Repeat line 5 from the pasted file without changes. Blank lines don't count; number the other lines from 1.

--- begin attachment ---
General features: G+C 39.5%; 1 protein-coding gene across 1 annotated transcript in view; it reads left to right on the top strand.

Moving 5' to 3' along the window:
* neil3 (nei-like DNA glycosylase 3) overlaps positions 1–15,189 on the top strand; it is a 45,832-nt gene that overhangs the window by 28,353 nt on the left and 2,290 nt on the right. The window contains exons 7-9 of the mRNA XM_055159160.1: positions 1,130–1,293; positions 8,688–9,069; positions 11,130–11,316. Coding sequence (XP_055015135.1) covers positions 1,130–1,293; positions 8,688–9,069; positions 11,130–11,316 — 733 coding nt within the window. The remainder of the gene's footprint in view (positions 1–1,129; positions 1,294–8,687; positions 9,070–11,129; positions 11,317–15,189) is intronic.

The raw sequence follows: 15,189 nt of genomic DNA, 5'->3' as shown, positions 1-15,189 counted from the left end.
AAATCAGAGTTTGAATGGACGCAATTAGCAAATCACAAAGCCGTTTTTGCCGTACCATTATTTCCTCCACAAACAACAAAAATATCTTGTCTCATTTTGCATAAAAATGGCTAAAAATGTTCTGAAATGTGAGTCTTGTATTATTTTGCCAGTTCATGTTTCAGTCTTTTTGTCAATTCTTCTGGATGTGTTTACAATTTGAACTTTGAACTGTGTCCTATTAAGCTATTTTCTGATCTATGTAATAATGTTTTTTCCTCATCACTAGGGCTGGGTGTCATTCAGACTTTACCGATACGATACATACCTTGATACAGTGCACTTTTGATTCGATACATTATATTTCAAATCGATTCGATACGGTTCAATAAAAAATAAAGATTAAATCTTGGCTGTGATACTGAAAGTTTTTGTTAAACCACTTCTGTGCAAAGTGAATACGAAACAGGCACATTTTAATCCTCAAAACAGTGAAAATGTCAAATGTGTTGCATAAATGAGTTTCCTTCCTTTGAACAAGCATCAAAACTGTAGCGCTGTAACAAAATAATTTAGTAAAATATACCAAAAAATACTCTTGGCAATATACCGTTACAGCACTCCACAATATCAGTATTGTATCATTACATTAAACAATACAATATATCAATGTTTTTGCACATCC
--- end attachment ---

AAATCAGAGTTTGAATGGACGCAATTAGCAAATCACAAAGCCGTTTTTGCCGTACCATTATTTCCTCCACAAACAACAAAAATATCTTGTCTCATTTTGCATAAAAATGGCTAAAAATGTTCTGAAATGTGAGTCTTGTATTATTTTGCCAGTTCATGTTTCAGTCTTTTTGTCAATTCTTCTGGATGTGTTTACAATTTGAACTTTGAACTGTGTCCTATTAAGCTATTTTCTGATCTATGTAATAATGTTTTTTCCTCATCACTAGGGCTGGGTGTCATTCAGACTTTACCGATACGATACATACCTTGATACAGTGCACTTTTGATTCGATACATTATATTTCAAATCGATTCGATACGGTTCAATAAAAAATAAAGATTAAATCTTGGCTGTGATACTGAAAGTTTTTGTTAAACCACTTCTGTGCAAAGTGAATACGAAACAGGCACATTTTAATCCTCAAAACAGTGAAAATGTCAAATGTGTTGCATAAATGAGTTTCCTTCCTTTGAACAAGCATCAAAACTGTAGCGCTGTAACAAAATAATTTAGTAAAATATACCAAAAAATACTCTTGGCAATATACCGTTACAGCACTCCACAATATCAGTATTGTATCATTACATTAAACAATACAATATATCAATGTTTTTGCACATCC